I agree with you...but let's save it for the Cowboys and Giants games. I believe we'll see some new stuff in the coming weeks!

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ok...not trying to pick a fight here...regardless of who is running...I haven't seen enough from the O-line this season to indicate that the dominance is there between the tackles to sustain the sort of smash-mouth running game the author speaks to. St Louis/ San Fran are weak teams. Dallas/NYG, etc., are a different matter. The notion is solid - the jury is still out.

vis Portis, btw, note that many of his longer gains were designed as between the tackles runs that he stretched to the outside on nice cutbacks.

Agreed. If our line could block like they did on Sunday, Gibbs would have NO qualms whatsoever with primarily running the ball. It's just that we haven't had success doing it so far.

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Agreed. If our line could block like they did on Sunday, Gibbs would have NO qualms whatsoever with primarily running the ball. It's just that we haven't had success doing it so far.

Agreed.

I can't wait for the day that people all across the league talk about our offensive line the way they talk about the Chiefs and Broncos' o-lines. I want people to say, "Rock Cartright? Ladell Betts? It doesn't matter who you plug into running back in Washington, as long as they have that o-line, they can't be stopped!"

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Agreed.

I can't wait for the day that people all across the league talk about our offensive line the way they talk about the Chiefs and Broncos' o-lines. I want people to say, "Rock Cartright? Ladell Betts? It doesn't matter who you plug into running back in Washington, as long as they have that o-line, they can't be stopped!"

We have the talent to do that, but we are not consistent. We havent set our identity yet. You KNOW denvers game plan is to run and pass off the run. With us, we will have a great game plan running the ball one week but then come out differently the next week. Some games, we will pick good defenses apart then other games the run gets bottled up by a mediocre defense. Consistency is our problem and hopefully we can get some during the stretch run. If we can do that then I think no team with the right mindset could afford to double cover Moss. We are finally starting to get to the second level of the defense, so defenses are going to have to focus the attention back to the running game. Should mean huge things for Moss again.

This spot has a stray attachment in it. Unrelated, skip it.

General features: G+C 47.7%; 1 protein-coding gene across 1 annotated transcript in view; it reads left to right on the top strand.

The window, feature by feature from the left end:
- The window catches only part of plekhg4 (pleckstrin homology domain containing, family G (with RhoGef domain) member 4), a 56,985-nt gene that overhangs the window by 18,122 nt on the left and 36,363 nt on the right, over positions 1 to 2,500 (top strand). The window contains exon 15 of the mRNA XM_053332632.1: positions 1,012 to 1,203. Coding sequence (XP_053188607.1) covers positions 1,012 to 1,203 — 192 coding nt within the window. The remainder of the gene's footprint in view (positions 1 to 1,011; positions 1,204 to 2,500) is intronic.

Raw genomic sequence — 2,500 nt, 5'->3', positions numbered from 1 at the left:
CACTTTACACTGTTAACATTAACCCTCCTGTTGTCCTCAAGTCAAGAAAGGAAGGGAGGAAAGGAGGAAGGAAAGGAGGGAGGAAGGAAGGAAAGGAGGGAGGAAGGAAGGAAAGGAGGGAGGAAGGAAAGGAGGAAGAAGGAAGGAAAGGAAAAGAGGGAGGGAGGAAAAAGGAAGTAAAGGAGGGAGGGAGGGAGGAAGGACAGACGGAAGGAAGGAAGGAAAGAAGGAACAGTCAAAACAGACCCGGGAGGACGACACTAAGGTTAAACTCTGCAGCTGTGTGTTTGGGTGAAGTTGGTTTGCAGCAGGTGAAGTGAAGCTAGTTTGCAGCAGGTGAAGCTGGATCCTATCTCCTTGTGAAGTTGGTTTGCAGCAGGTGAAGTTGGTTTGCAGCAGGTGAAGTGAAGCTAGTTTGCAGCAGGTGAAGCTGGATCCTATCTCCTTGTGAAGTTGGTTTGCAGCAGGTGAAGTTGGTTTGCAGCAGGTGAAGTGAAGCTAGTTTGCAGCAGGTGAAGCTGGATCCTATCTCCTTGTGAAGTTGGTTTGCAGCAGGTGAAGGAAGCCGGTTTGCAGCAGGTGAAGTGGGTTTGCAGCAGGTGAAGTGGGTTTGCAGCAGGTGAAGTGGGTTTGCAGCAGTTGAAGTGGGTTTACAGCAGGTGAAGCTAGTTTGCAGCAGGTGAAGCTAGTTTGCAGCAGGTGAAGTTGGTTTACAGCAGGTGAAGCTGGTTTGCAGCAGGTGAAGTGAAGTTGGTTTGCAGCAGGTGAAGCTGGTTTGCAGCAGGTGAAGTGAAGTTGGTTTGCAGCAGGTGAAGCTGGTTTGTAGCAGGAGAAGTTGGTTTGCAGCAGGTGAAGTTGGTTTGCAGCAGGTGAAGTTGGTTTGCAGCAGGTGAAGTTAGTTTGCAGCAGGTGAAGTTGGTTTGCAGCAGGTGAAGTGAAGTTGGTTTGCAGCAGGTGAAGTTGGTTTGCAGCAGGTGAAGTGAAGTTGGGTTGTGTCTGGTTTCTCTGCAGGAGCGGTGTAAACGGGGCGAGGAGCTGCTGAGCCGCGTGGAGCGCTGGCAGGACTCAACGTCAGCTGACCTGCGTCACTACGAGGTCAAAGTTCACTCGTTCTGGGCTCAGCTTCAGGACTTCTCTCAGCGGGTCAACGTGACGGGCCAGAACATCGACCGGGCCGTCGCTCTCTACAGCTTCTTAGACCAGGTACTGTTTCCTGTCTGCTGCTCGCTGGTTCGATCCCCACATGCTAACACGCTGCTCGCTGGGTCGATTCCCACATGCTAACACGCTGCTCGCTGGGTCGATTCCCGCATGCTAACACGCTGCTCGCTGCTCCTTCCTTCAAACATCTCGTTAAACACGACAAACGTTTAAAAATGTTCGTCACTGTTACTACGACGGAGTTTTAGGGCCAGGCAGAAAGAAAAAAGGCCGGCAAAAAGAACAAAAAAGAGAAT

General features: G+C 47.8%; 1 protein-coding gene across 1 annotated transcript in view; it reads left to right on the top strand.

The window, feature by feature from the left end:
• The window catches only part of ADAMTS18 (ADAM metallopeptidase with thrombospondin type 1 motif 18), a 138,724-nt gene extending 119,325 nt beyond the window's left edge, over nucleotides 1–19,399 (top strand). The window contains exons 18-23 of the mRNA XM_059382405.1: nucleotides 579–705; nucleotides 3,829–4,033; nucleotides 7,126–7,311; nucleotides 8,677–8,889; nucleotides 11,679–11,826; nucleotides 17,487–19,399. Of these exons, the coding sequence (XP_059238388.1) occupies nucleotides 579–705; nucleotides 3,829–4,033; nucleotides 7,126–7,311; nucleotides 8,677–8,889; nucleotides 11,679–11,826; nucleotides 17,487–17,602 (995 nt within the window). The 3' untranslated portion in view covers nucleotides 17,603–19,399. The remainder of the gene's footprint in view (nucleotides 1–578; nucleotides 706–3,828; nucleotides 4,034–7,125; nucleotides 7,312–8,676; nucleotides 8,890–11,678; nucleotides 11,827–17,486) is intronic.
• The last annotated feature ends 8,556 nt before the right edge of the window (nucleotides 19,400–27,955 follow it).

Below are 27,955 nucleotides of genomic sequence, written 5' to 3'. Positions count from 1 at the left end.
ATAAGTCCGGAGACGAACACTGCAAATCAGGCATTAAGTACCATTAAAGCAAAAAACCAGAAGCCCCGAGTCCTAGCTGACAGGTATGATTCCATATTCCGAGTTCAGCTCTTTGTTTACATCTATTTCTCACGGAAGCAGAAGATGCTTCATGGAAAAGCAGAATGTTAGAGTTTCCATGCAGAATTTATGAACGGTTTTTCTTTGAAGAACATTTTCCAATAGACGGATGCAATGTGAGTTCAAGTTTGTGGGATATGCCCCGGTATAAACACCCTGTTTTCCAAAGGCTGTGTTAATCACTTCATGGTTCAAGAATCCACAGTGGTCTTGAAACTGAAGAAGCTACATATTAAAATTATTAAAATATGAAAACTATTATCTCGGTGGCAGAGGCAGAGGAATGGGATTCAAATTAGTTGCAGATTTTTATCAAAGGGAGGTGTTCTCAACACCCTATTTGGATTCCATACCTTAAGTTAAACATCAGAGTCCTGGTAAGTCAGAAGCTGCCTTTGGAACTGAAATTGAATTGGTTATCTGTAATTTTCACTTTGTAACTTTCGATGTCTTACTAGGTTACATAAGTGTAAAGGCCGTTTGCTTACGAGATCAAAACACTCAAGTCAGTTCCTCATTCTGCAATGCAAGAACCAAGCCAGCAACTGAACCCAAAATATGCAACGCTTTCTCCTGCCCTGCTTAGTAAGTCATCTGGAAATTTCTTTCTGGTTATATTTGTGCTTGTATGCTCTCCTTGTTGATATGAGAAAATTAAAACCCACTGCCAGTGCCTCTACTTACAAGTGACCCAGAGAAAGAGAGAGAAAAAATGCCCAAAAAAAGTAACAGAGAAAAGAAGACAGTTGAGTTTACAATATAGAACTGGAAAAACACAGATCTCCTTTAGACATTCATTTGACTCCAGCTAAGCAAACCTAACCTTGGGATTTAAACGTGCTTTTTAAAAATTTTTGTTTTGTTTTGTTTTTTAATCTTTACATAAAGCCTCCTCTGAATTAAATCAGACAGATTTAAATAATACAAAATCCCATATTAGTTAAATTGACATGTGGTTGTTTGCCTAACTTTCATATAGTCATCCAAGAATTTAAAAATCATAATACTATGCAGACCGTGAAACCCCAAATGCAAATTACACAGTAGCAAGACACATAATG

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We have the talent to do that, but we are not consistent. We havent set our identity yet. You KNOW denvers game plan is to run and pass off the run. With us, we will have a great game plan running the ball one week but then come out differently the next week. Some games, we will pick good defenses apart then other games the run gets bottled up by a mediocre defense. Consistency is our problem and hopefully we can get some during the stretch run. If we can do that then I think no team with the right mindset could afford to double cover Moss. We are finally starting to get to the second level of the defense, so defenses are going to have to focus the attention back to the running game. Should mean huge things for Moss again.

:applause:

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The article referenced at the top of the thread, had a link to this article, which was an article from two years ago (after Rock's "big year" under Spurrier), explaining why these particular experts felt that Rock was much more usefull to his team than DeShawn Foster was to his, even though both backs had similar stats. (Short answer: Their ranking system looks at every single carry by every single back that year, and compares the yardage that back got, against the NFL average for all backs in the same down-and-distance. Example: The NFL average yardage gained on third-and-1 is 1.5, but Rock averaged 2.5 in that situation. (Foster got more yards, but most of his third-down rushes were on third-and-eight, and he averaged 6 yards.))